If you’re fortunate, you won’t even need a map to guide you in the direction of Costanera Sur, a street food mecca in Buenos Aires, Argentina. All you’ll need is a slight breeze, one which picks up the scent of roasted meat, twirls it through the air, and delivers it straight to your nose.
The lunchtime crowd mixes groups of friends, families, and moustachioed pensioners passing the afternoon hours with young office workers from the Puerto Madero district, their sleeves rolled up and collars unbuttoned in the midday sun.
Everyone is there for the same thing. Well, not exactly the same thing as there is a diverse street food selection, but for something to eat.
Bondiola, choripan, churrasquito, hamburgesa, and lomito – if you don’t already have a favourite food stall for these grilled lunches then be prepared to hit the street. The stalls run the length of a two kilometre boulevard and the best way to get up close and personal with the different grills is by using your feet.
If you’re not pressed for time then start your street food walking tour at the southern end of Avenida Tristán Achaval Rodríguez and work your way north. The scent of roasted meat, so delicate when carried by the wind, will at this point be mouth-wateringly robust.
One of the culprits will no doubt be the bondiola al limón – it can be found sizzling on almost every grill. As the tender slice of pork shoulder roasts above the coals, it’s liberally squirted with a special mixture of lemon juice, water, and garlic – both tenderising and flavouring the pork.
If there’s a bondiola al limón on the grill, then its partner in crime, the choripan, won’t be far away. A thick chorizo sausage is sliced in half lengthwise and left to sputter, while the baguettes for both sandwiches are pressed face-down, collecting any leftover drops of grease.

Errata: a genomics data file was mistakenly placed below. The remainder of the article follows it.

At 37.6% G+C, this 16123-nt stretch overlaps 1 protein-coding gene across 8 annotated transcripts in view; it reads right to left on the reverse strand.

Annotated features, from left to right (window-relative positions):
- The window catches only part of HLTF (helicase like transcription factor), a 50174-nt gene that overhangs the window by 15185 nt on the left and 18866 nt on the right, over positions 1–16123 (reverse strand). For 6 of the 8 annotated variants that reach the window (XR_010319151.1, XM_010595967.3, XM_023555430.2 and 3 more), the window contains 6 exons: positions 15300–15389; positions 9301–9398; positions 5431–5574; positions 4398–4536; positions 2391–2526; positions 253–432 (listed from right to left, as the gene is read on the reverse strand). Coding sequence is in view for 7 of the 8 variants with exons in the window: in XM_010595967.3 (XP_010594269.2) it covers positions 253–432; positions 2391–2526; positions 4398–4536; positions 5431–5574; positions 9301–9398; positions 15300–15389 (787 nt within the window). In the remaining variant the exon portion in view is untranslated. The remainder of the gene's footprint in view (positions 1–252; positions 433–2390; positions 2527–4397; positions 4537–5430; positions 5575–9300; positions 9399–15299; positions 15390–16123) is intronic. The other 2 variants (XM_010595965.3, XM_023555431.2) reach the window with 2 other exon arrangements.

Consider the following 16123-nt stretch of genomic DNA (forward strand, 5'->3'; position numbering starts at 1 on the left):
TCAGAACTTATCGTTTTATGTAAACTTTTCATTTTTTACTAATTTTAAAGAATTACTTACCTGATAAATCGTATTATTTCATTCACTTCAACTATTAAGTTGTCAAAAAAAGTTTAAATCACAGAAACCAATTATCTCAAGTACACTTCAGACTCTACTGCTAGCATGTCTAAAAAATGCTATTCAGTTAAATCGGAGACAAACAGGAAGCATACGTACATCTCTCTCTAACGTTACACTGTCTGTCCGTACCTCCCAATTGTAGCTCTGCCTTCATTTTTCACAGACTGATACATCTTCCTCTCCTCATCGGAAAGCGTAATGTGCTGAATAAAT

When you finally have your hot sandwich in hand, you can get creative with the condiments. Classic chimichurri is ubiquitous, as is salsa criolla, but you can make all sorts of combinations with fresh vegetables, sautéed onions, and for those who like thing picante – chillies.
One of the more unique things about this street food mecca is that it borders the Costanera Sur Ecological Reserve, a quiet, green oasis abutting the waters of the Río de la Plata. The main entrance to the reserve is at the starting point of your street food walking tour, Avenida Tristán Achaval Rodríguez 1550.
If you’re walking off a heavy lunch, a languid stroll around the ecological reserve will take two hours. The views from Costanera Sur of modern Puerto Madero are stunning. The tranquillity of the wind rustling through the marshes is juxtaposed by the hyper-high rise buildings, and if you can find a quiet spot to stretch out on the grass, there is no better place in Buenos Aires to be.